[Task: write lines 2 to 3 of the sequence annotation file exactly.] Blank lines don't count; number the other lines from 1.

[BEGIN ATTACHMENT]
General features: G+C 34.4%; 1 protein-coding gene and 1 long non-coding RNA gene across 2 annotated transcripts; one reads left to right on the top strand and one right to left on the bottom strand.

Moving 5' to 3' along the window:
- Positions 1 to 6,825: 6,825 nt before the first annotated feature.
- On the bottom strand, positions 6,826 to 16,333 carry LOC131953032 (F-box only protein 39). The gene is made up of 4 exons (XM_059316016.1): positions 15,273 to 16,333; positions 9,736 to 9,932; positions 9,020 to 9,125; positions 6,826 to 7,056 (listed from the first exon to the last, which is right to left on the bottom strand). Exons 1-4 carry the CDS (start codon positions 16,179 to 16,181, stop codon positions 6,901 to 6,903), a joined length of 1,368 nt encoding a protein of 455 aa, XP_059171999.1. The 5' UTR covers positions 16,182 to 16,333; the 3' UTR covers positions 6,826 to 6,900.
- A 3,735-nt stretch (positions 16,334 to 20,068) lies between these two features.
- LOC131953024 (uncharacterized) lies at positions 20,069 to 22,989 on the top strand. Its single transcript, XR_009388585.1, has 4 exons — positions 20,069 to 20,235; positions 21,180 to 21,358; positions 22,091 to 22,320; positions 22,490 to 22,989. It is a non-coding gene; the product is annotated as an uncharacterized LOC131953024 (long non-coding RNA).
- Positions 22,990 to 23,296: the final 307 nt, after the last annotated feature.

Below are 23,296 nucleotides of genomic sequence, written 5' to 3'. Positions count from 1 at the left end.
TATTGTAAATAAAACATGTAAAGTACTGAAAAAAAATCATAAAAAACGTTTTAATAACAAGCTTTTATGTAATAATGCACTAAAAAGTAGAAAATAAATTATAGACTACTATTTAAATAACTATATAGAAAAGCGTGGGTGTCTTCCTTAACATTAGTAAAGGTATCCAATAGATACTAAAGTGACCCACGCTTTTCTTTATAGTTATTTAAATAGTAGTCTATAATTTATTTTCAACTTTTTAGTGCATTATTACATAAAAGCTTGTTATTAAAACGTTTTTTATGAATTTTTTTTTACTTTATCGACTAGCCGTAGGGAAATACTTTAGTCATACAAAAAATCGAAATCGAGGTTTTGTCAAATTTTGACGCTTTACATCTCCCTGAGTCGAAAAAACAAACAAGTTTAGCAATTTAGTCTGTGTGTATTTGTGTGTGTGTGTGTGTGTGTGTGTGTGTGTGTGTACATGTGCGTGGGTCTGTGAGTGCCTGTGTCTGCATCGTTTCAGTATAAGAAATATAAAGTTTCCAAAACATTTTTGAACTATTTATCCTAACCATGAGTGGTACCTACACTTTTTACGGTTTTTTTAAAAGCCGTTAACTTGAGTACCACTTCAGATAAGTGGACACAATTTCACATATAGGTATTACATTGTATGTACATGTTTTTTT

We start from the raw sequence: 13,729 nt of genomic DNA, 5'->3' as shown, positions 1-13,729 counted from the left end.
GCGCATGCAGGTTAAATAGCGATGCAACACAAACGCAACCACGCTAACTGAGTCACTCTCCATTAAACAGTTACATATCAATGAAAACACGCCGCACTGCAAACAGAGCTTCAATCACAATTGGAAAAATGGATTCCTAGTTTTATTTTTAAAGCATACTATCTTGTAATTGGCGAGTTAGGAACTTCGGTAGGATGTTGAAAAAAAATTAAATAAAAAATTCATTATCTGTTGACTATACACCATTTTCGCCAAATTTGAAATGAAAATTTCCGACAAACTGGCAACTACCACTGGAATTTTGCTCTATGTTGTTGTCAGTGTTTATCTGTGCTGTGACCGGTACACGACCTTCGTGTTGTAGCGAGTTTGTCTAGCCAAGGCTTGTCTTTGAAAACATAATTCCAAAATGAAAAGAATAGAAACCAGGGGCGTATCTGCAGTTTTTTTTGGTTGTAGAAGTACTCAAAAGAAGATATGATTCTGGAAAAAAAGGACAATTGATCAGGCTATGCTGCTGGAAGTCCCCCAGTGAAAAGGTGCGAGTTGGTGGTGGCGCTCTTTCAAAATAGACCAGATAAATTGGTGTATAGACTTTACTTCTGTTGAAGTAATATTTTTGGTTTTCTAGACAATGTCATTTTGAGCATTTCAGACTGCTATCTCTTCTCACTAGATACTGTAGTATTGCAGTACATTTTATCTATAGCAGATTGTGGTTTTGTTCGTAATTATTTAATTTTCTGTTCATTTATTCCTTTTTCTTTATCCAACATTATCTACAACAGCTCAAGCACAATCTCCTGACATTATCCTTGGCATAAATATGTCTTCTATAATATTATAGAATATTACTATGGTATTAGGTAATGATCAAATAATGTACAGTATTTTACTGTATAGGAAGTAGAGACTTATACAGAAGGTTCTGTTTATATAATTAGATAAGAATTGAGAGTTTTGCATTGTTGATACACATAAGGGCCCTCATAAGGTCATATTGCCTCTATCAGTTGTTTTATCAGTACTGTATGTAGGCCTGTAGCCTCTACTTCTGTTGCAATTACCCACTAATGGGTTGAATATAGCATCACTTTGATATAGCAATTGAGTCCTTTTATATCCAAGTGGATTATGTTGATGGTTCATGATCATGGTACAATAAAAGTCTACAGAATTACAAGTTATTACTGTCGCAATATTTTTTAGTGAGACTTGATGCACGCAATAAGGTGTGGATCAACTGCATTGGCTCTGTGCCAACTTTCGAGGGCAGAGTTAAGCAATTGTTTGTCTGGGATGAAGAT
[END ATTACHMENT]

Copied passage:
Moving 5' to 3' along the window:
- Positions 1 to 6,825: 6,825 nt before the first annotated feature.